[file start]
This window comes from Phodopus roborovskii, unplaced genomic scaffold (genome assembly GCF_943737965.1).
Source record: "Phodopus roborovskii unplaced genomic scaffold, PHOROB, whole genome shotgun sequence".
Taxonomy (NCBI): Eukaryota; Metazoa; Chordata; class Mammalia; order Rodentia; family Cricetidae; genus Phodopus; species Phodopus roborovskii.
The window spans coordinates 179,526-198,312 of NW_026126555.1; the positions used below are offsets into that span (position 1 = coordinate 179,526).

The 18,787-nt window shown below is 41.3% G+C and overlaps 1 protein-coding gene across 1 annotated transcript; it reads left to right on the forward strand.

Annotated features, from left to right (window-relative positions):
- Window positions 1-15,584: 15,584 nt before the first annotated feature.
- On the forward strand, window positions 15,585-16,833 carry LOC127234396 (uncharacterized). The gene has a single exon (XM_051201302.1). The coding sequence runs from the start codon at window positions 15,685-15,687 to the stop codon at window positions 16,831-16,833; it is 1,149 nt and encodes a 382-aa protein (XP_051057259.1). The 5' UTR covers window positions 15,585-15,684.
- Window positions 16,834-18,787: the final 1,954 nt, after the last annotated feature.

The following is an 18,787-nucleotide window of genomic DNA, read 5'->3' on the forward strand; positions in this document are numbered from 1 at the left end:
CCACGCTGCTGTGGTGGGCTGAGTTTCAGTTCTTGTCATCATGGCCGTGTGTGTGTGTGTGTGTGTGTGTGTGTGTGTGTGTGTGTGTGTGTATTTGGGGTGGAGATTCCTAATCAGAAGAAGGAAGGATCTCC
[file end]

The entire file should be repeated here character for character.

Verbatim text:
This window comes from Phodopus roborovskii, unplaced genomic scaffold (genome assembly GCF_943737965.1).
Source record: "Phodopus roborovskii unplaced genomic scaffold, PHOROB, whole genome shotgun sequence".
Taxonomy (NCBI): Eukaryota; Metazoa; Chordata; class Mammalia; order Rodentia; family Cricetidae; genus Phodopus; species Phodopus roborovskii.
The window spans coordinates 179,526-198,312 of NW_026126555.1; the positions used below are offsets into that span (position 1 = coordinate 179,526).

The 18,787-nt window shown below is 41.3% G+C and overlaps 1 protein-coding gene across 1 annotated transcript; it reads left to right on the forward strand.

Annotated features, from left to right (window-relative positions):
- Window positions 1-15,584: 15,584 nt before the first annotated feature.
- On the forward strand, window positions 15,585-16,833 carry LOC127234396 (uncharacterized). The gene has a single exon (XM_051201302.1). The coding sequence runs from the start codon at window positions 15,685-15,687 to the stop codon at window positions 16,831-16,833; it is 1,149 nt and encodes a 382-aa protein (XP_051057259.1). The 5' UTR covers window positions 15,585-15,684.
- Window positions 16,834-18,787: the final 1,954 nt, after the last annotated feature.

The following is an 18,787-nucleotide window of genomic DNA, read 5'->3' on the forward strand; positions in this document are numbered from 1 at the left end:
CCACGCTGCTGTGGTGGGCTGAGTTTCAGTTCTTGTCATCATGGCCGTGTGTGTGTGTGTGTGTGTGTGTGTGTGTGTGTGTGTGTGTGTGTATTTGGGGTGGAGATTCCTAATCAGAAGAAGGAAGGATCTCC